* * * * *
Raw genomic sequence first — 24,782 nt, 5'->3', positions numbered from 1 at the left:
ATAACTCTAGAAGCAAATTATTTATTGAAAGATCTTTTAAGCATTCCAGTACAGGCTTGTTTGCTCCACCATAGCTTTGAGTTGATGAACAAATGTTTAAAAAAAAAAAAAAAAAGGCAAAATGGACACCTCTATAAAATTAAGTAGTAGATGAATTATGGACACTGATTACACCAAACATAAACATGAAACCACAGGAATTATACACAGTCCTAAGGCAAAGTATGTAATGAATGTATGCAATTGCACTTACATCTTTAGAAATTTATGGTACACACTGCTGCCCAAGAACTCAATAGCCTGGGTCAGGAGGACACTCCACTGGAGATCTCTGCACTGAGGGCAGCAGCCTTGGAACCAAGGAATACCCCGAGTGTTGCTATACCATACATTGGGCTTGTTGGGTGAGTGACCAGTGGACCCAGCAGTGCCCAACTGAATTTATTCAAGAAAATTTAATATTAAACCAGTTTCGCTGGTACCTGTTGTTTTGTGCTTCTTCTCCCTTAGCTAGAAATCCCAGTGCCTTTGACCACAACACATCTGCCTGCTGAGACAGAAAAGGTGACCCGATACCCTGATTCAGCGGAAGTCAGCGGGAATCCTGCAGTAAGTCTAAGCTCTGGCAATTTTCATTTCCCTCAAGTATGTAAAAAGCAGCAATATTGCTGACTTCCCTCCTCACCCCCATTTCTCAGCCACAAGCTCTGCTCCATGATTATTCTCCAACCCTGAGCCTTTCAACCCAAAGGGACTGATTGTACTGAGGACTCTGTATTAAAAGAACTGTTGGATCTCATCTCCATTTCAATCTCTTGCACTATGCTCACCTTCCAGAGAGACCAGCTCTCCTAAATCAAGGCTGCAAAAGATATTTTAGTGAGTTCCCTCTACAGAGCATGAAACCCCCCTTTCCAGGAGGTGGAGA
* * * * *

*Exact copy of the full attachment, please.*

Raw genomic sequence first — 24,782 nt, 5'->3', positions numbered from 1 at the left:
ATAACTCTAGAAGCAAATTATTTATTGAAAGATCTTTTAAGCATTCCAGTACAGGCTTGTTTGCTCCACCATAGCTTTGAGTTGATGAACAAATGTTTAAAAAAAAAAAAAAAAAGGCAAAATGGACACCTCTATAAAATTAAGTAGTAGATGAATTATGGACACTGATTACACCAAACATAAACATGAAACCACAGGAATTATACACAGTCCTAAGGCAAAGTATGTAATGAATGTATGCAATTGCACTTACATCTTTAGAAATTTATGGTACACACTGCTGCCCAAGAACTCAATAGCCTGGGTCAGGAGGACACTCCACTGGAGATCTCTGCACTGAGGGCAGCAGCCTTGGAACCAAGGAATACCCCGAGTGTTGCTATACCATACATTGGGCTTGTTGGGTGAGTGACCAGTGGACCCAGCAGTGCCCAACTGAATTTATTCAAGAAAATTTAATATTAAACCAGTTTCGCTGGTACCTGTTGTTTTGTGCTTCTTCTCCCTTAGCTAGAAATCCCAGTGCCTTTGACCACAACACATCTGCCTGCTGAGACAGAAAAGGTGACCCGATACCCTGATTCAGCGGAAGTCAGCGGGAATCCTGCAGTAAGTCTAAGCTCTGGCAATTTTCATTTCCCTCAAGTATGTAAAAAGCAGCAATATTGCTGACTTCCCTCCTCACCCCCATTTCTCAGCCACAAGCTCTGCTCCATGATTATTCTCCAACCCTGAGCCTTTCAACCCAAAGGGACTGATTGTACTGAGGACTCTGTATTAAAAGAACTGTTGGATCTCATCTCCATTTCAATCTCTTGCACTATGCTCACCTTCCAGAGAGACCAGCTCTCCTAAATCAAGGCTGCAAAAGATATTTTAGTGAGTTCCCTCTACAGAGCATGAAACCCCCCTTTCCAGGAGGTGGAGA